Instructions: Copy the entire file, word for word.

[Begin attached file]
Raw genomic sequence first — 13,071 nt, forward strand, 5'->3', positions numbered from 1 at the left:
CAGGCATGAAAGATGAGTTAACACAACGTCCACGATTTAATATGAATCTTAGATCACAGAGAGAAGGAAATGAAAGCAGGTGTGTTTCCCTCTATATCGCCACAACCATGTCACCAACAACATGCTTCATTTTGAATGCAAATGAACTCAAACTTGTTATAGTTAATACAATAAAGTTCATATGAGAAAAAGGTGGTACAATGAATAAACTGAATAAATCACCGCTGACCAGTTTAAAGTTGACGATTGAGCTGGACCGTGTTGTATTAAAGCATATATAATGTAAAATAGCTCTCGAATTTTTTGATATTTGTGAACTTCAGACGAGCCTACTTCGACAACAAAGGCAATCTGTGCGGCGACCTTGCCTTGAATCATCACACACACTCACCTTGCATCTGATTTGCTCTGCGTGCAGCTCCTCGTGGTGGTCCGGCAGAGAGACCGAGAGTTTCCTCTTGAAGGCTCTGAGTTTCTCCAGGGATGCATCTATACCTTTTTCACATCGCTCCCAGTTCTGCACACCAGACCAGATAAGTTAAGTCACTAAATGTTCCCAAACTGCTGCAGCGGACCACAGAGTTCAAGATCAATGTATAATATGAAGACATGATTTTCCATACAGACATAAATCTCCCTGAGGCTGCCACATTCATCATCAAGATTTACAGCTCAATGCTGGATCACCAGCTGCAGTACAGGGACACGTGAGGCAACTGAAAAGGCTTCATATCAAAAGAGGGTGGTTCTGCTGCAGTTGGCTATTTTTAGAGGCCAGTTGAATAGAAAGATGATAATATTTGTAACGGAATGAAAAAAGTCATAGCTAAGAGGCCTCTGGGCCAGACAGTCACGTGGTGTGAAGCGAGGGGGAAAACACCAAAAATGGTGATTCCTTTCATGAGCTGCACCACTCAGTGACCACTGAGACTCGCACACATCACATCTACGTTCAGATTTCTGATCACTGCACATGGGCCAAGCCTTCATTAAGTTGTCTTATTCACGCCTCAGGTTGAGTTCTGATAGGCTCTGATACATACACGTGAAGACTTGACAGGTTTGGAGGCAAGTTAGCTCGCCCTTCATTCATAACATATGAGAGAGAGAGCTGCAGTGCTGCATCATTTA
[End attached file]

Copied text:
Raw genomic sequence first — 13,071 nt, forward strand, 5'->3', positions numbered from 1 at the left:
CAGGCATGAAAGATGAGTTAACACAACGTCCACGATTTAATATGAATCTTAGATCACAGAGAGAAGGAAATGAAAGCAGGTGTGTTTCCCTCTATATCGCCACAACCATGTCACCAACAACATGCTTCATTTTGAATGCAAATGAACTCAAACTTGTTATAGTTAATACAATAAAGTTCATATGAGAAAAAGGTGGTACAATGAATAAACTGAATAAATCACCGCTGACCAGTTTAAAGTTGACGATTGAGCTGGACCGTGTTGTATTAAAGCATATATAATGTAAAATAGCTCTCGAATTTTTTGATATTTGTGAACTTCAGACGAGCCTACTTCGACAACAAAGGCAATCTGTGCGGCGACCTTGCCTTGAATCATCACACACACTCACCTTGCATCTGATTTGCTCTGCGTGCAGCTCCTCGTGGTGGTCCGGCAGAGAGACCGAGAGTTTCCTCTTGAAGGCTCTGAGTTTCTCCAGGGATGCATCTATACCTTTTTCACATCGCTCCCAGTTCTGCACACCAGACCAGATAAGTTAAGTCACTAAATGTTCCCAAACTGCTGCAGCGGACCACAGAGTTCAAGATCAATGTATAATATGAAGACATGATTTTCCATACAGACATAAATCTCCCTGAGGCTGCCACATTCATCATCAAGATTTACAGCTCAATGCTGGATCACCAGCTGCAGTACAGGGACACGTGAGGCAACTGAAAAGGCTTCATATCAAAAGAGGGTGGTTCTGCTGCAGTTGGCTATTTTTAGAGGCCAGTTGAATAGAAAGATGATAATATTTGTAACGGAATGAAAAAAGTCATAGCTAAGAGGCCTCTGGGCCAGACAGTCACGTGGTGTGAAGCGAGGGGGAAAACACCAAAAATGGTGATTCCTTTCATGAGCTGCACCACTCAGTGACCACTGAGACTCGCACACATCACATCTACGTTCAGATTTCTGATCACTGCACATGGGCCAAGCCTTCATTAAGTTGTCTTATTCACGCCTCAGGTTGAGTTCTGATAGGCTCTGATACATACACGTGAAGACTTGACAGGTTTGGAGGCAAGTTAGCTCGCCCTTCATTCATAACATATGAGAGAGAGAGCTGCAGTGCTGCATCATTTA